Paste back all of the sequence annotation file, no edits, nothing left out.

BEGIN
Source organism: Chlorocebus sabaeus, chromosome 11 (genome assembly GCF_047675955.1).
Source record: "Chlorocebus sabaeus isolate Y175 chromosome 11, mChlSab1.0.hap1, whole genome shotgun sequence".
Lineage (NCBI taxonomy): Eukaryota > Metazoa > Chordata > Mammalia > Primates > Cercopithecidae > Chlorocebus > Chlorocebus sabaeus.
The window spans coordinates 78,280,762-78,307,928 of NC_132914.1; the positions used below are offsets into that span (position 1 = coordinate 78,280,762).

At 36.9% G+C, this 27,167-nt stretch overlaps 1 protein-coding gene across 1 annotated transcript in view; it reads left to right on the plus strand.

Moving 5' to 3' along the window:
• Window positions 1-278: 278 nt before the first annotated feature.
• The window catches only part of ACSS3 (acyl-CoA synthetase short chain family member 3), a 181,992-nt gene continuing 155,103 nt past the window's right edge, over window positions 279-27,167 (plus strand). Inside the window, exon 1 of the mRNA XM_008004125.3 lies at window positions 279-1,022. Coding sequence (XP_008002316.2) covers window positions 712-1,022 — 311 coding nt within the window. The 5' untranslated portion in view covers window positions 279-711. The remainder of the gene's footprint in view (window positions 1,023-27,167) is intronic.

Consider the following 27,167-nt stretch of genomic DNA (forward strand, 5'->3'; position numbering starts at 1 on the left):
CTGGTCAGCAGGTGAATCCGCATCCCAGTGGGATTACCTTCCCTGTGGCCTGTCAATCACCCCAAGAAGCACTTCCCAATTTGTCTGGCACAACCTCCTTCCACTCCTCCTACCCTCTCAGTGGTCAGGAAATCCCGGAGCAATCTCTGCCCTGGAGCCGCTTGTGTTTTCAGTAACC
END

Source organism: Chlorocebus sabaeus, chromosome 11 (genome assembly GCF_047675955.1).
Source record: "Chlorocebus sabaeus isolate Y175 chromosome 11, mChlSab1.0.hap1, whole genome shotgun sequence".
Lineage (NCBI taxonomy): Eukaryota > Metazoa > Chordata > Mammalia > Primates > Cercopithecidae > Chlorocebus > Chlorocebus sabaeus.
The window spans coordinates 78,280,762-78,307,928 of NC_132914.1; the positions used below are offsets into that span (position 1 = coordinate 78,280,762).

At 36.9% G+C, this 27,167-nt stretch overlaps 1 protein-coding gene across 1 annotated transcript in view; it reads left to right on the plus strand.

Moving 5' to 3' along the window:
• Window positions 1-278: 278 nt before the first annotated feature.
• The window catches only part of ACSS3 (acyl-CoA synthetase short chain family member 3), a 181,992-nt gene continuing 155,103 nt past the window's right edge, over window positions 279-27,167 (plus strand). Inside the window, exon 1 of the mRNA XM_008004125.3 lies at window positions 279-1,022. Coding sequence (XP_008002316.2) covers window positions 712-1,022 — 311 coding nt within the window. The 5' untranslated portion in view covers window positions 279-711. The remainder of the gene's footprint in view (window positions 1,023-27,167) is intronic.

Consider the following 27,167-nt stretch of genomic DNA (forward strand, 5'->3'; position numbering starts at 1 on the left):
CTGGTCAGCAGGTGAATCCGCATCCCAGTGGGATTACCTTCCCTGTGGCCTGTCAATCACCCCAAGAAGCACTTCCCAATTTGTCTGGCACAACCTCCTTCCACTCCTCCTACCCTCTCAGTGGTCAGGAAATCCCGGAGCAATCTCTGCCCTGGAGCCGCTTGTGTTTTCAGTAACC